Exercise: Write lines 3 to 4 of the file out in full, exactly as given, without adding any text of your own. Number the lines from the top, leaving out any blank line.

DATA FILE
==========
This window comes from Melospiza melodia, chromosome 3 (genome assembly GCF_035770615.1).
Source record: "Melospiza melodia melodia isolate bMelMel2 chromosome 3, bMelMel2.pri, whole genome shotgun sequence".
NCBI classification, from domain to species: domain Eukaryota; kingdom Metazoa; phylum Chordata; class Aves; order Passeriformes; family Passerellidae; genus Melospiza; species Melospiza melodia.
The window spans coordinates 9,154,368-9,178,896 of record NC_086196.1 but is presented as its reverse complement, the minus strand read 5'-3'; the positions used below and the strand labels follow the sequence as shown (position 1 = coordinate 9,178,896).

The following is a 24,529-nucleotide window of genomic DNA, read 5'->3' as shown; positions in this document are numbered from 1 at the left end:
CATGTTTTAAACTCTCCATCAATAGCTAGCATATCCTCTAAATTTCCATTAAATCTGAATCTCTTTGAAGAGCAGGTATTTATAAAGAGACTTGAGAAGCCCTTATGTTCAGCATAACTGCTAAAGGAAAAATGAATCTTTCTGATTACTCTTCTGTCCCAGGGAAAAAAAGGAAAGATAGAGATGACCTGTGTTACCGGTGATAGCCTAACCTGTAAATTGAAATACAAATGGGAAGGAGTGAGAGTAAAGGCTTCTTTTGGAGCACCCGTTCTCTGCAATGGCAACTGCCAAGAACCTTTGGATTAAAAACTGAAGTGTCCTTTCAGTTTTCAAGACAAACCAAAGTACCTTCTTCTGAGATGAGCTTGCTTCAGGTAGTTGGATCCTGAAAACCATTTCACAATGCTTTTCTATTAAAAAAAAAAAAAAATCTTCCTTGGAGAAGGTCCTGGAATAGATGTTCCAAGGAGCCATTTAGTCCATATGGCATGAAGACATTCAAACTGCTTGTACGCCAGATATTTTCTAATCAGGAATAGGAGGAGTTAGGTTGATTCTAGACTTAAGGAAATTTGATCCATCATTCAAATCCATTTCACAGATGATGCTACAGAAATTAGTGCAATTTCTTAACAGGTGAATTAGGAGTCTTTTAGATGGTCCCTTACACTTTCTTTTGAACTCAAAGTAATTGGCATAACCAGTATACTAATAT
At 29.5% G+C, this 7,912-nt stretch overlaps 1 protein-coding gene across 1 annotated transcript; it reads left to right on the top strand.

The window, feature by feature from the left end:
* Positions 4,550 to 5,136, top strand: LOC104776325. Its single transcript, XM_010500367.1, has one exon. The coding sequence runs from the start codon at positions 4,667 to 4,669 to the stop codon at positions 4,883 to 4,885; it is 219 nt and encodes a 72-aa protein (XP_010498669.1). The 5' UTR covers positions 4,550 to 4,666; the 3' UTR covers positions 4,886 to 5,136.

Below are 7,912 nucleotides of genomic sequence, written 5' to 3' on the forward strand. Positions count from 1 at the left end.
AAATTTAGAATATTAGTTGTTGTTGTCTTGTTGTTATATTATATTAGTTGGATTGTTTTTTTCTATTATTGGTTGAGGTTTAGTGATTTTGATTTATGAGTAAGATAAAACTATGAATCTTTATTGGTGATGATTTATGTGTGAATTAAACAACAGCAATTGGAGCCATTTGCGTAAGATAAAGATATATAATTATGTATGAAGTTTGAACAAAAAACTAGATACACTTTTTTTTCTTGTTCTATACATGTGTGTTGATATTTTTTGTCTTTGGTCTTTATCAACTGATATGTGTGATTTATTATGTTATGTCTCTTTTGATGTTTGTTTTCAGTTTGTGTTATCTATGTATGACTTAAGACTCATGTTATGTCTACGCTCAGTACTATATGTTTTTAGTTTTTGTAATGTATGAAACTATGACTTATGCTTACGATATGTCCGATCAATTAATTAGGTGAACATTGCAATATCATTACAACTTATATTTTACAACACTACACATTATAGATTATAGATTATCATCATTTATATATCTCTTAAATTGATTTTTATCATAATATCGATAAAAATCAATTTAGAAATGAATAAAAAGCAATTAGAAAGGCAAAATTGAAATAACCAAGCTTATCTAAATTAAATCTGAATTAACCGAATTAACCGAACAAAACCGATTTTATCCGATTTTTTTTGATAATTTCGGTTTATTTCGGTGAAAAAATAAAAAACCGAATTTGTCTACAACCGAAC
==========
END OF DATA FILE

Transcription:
NCBI classification, from domain to species: domain Eukaryota; kingdom Metazoa; phylum Chordata; class Aves; order Passeriformes; family Passerellidae; genus Melospiza; species Melospiza melodia.
The window spans coordinates 9,154,368-9,178,896 of record NC_086196.1 but is presented as its reverse complement, the minus strand read 5'-3'; the positions used below and the strand labels follow the sequence as shown (position 1 = coordinate 9,178,896).